How to Start and Run a Ghost Kitchen
A ghost kitchen is a food service provider that only offers delivery, with no front-of-house dining or staff. Here's how to start one.
The right tools can make running your ghost kitchen a breeze. Make sure meals get delivered fast with Circuit for Teams.
If you dream of owning your own restaurant but lack the capital to get started, a ghost kitchen might be the answer.
All you need is a great idea, the right kitchen, and the drive to see it through.
Since you’re already researching ways to start a ghost kitchen, I’m sure you already have an idea and the drive. What you need to know is how to get started with building your fast-food empire.
In this article, I’m going to discuss how ghost kitchens work and why they’re a worthy business venture — plus, seven tips on how to start one.
What is a ghost kitchen?
I’m going to give you more detailed information on each step in the process below. But first, I want to give you a quick rundown of what a ghost kitchen is.
Also known as a delivery-only restaurant, dark kitchen, or shadow kitchen, a ghost kitchen offers professional food preparation for restaurant-worthy meals — except there’s no dine-in option.
People can only get the food delivered.
This trend has been disrupting the restaurant industry for over a decade, but really became popular during the COVID-19 pandemic.
Funding of ghost kitchen concepts took off throughout 2020 ($9 million to Zuul, $20 million to Virtual Kitchen, $120 million to Ordermark, and a whopping $700 million to Reef Technology).
Now, even big restaurant brands are ditching storefront restaurants and getting into the ghost kitchen game.
For example, celebrity chef Guy Fieri has launched his “Flavortown Kitchen” string of ghost restaurants across the country. By partnering with local restaurateurs and running out of their existing kitchens, Fieri promotes his own brand while also supporting their businesses.
How do ghost kitchens typically work?
A ghost kitchen prepares food for customers in a space that doesn’t offer any public dining access.
It’s basically a virtual restaurant.
Ghost kitchens may have their own brick-and-mortar restaurant kitchens to prepare food. Since you don’t have to be centrally located to attract diners, you can set up your kitchen where the real estate is cheaper, like industrial warehouses on city outskirts.
They can even share such a space with other ghost kitchen owners, further cutting costs.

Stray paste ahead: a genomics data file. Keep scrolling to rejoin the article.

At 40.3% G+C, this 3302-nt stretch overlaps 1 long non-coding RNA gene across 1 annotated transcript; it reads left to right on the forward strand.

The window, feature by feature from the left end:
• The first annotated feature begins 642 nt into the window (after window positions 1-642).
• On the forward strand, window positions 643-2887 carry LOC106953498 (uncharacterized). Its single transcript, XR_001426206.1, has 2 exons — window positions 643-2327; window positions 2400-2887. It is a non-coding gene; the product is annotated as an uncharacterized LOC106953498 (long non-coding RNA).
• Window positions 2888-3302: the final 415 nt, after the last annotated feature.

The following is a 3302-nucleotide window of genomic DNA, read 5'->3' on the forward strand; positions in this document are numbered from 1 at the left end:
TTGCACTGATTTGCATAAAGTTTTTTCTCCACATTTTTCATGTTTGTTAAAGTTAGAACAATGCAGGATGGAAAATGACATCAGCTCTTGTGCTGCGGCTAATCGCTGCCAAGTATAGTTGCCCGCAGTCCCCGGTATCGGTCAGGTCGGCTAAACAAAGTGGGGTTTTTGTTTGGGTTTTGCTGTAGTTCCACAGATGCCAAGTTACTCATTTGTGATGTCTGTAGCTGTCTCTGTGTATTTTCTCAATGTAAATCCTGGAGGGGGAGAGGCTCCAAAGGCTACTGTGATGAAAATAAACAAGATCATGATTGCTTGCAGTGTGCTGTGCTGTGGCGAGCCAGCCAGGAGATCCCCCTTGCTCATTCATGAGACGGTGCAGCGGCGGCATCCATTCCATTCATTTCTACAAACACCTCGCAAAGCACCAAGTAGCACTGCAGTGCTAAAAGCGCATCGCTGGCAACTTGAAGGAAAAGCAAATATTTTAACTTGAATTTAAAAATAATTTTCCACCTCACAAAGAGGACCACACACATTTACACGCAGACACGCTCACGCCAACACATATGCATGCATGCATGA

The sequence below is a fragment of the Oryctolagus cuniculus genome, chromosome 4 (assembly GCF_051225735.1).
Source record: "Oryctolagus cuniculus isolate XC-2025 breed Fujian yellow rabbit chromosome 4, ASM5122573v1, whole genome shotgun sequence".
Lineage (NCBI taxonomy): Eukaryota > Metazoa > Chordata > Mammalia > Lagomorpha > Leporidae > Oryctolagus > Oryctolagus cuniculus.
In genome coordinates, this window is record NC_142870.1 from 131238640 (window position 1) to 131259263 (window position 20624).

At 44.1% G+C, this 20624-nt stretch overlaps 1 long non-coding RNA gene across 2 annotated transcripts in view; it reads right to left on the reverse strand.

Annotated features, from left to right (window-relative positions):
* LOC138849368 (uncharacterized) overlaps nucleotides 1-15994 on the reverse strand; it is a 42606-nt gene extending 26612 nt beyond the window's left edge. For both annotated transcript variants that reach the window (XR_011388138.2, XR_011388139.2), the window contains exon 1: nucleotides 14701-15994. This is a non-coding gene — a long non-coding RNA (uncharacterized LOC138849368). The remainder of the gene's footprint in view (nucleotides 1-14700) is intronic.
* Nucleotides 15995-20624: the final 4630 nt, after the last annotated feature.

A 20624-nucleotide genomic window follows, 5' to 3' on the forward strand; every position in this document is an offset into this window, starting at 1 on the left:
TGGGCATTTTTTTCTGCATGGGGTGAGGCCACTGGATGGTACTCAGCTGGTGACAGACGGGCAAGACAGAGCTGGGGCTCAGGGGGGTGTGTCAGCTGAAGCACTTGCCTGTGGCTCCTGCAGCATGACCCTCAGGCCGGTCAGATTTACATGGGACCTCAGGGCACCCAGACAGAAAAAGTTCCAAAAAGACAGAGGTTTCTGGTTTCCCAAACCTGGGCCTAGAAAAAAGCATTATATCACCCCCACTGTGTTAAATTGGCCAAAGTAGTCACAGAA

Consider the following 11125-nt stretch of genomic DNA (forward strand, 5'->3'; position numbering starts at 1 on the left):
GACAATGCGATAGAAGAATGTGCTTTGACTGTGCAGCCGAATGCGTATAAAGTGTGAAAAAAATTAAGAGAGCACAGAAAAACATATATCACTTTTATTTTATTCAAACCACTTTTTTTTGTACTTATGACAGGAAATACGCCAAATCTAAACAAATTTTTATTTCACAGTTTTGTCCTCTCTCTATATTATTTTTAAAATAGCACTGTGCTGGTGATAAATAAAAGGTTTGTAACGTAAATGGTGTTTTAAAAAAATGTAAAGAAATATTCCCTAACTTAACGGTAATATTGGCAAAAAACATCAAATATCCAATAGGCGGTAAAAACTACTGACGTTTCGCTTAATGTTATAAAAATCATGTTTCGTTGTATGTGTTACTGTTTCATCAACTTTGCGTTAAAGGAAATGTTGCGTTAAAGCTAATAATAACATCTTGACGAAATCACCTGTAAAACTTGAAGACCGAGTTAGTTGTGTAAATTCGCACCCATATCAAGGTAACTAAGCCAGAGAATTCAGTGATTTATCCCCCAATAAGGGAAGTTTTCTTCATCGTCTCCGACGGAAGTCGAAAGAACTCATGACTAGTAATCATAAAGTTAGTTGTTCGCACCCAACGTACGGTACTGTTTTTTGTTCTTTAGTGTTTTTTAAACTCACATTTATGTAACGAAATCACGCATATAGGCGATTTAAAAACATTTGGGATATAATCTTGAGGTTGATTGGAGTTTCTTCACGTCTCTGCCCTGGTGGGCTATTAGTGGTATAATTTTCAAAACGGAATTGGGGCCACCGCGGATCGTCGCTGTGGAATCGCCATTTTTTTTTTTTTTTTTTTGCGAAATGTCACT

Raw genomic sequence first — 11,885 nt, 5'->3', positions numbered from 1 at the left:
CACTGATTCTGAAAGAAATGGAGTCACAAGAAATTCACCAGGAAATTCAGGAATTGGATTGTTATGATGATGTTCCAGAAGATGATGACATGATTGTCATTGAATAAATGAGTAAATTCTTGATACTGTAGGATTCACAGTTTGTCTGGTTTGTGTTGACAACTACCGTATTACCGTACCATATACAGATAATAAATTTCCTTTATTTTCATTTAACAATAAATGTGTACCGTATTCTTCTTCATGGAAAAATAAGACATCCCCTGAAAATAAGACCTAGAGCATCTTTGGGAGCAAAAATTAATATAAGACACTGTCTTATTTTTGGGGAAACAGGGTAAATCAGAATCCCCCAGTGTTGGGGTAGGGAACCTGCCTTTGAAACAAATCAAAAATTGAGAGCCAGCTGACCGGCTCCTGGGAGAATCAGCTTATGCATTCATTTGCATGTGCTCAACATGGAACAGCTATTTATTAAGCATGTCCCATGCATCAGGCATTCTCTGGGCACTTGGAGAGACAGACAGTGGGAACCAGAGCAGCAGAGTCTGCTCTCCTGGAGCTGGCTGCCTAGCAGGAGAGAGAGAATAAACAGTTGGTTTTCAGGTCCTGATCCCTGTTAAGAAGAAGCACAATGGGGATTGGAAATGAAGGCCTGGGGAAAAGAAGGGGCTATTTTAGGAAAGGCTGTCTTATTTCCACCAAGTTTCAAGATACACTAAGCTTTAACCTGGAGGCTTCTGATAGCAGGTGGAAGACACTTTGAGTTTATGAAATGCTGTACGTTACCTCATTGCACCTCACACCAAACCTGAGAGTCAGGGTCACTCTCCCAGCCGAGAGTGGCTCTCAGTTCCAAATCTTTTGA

Alternatively, you could even rent your ghost kitchens temporarily.
For example, companies like Ikcon, Karma Kitchen, CloudKitchen, and WeCook help ghost kitchens secure shared kitchens, cutting startup costs while getting them a spot for food prep.
It’s also possible to sublease space in an existing restaurant kitchen.
But just who is delivering?
Enter delivery apps.
Ghost kitchens are often found on delivery platforms like Uber Eats, GrubHub, and DoorDash. Other ghost kitchen models rely on their own delivery services, with an in-house team of drivers fulfilling last-mile delivery.
For example, Guy Fieri’s ghost kitchen concept allows you to order through popular food delivery apps like Grubhub, Bite Squad, Waitr, Postmates, Uber Eats, and DoorDash.
Ghost kitchens have a few key benefits, including:
- Save money on staffing. Since there’s no need to pay service staff or run a dining room, a ghost kitchen can be more affordable than a traditional restaurant model.
- Cut real estate costs. With a traditional restaurant, location matters. You want to be in a place with plenty of foot traffic, which often means being in a city center — where commercial real estate prices tend to be high. With a ghost kitchen, location doesn’t matter, cutting real estate costs.
- Focus on the food. When you don’t have to stress about issues like dining room decor and managing front-of-house staff, you can devote more time and energy to the best part — the food! After all, isn’t that why you got into restaurants in the first place?
- Cater to a larger audience. When you run a dining room, you have a set cap on how many people you can serve in a night. When you’re delivery-only, you can cater to more people.
That said, ghost kitchens also have some drawbacks. Disadvantages include: